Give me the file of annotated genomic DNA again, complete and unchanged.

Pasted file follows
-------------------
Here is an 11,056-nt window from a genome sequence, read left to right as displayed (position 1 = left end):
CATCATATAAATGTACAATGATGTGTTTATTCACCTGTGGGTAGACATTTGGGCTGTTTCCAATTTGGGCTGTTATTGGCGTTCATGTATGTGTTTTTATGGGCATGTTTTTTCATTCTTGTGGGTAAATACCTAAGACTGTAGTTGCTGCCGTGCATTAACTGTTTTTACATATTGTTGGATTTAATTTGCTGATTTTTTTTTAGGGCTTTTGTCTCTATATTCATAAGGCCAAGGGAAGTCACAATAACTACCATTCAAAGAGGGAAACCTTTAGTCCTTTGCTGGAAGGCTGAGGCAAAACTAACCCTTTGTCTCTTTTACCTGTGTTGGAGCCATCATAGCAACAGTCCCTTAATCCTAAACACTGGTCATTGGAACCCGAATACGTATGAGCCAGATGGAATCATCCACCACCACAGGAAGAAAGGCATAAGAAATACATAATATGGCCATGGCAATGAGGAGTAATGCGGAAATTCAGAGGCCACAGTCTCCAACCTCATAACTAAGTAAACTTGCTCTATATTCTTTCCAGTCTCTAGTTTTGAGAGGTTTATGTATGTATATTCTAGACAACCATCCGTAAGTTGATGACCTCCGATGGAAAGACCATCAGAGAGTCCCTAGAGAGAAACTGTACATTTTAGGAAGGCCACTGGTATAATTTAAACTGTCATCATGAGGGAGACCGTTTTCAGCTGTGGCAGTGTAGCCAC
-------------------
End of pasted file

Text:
Here is an 11,056-nt window from a genome sequence, read left to right as displayed (position 1 = left end):
CATCATATAAATGTACAATGATGTGTTTATTCACCTGTGGGTAGACATTTGGGCTGTTTCCAATTTGGGCTGTTATTGGCGTTCATGTATGTGTTTTTATGGGCATGTTTTTTCATTCTTGTGGGTAAATACCTAAGACTGTAGTTGCTGCCGTGCATTAACTGTTTTTACATATTGTTGGATTTAATTTGCTGATTTTTTTTTAGGGCTTTTGTCTCTATATTCATAAGGCCAAGGGAAGTCACAATAACTACCATTCAAAGAGGGAAACCTTTAGTCCTTTGCTGGAAGGCTGAGGCAAAACTAACCCTTTGTCTCTTTTACCTGTGTTGGAGCCATCATAGCAACAGTCCCTTAATCCTAAACACTGGTCATTGGAACCCGAATACGTATGAGCCAGATGGAATCATCCACCACCACAGGAAGAAAGGCATAAGAAATACATAATATGGCCATGGCAATGAGGAGTAATGCGGAAATTCAGAGGCCACAGTCTCCAACCTCATAACTAAGTAAACTTGCTCTATATTCTTTCCAGTCTCTAGTTTTGAGAGGTTTATGTATGTATATTCTAGACAACCATCCGTAAGTTGATGACCTCCGATGGAAAGACCATCAGAGAGTCCCTAGAGAGAAACTGTACATTTTAGGAAGGCCACTGGTATAATTTAAACTGTCATCATGAGGGAGACCGTTTTCAGCTGTGGCAGTGTAGCCAC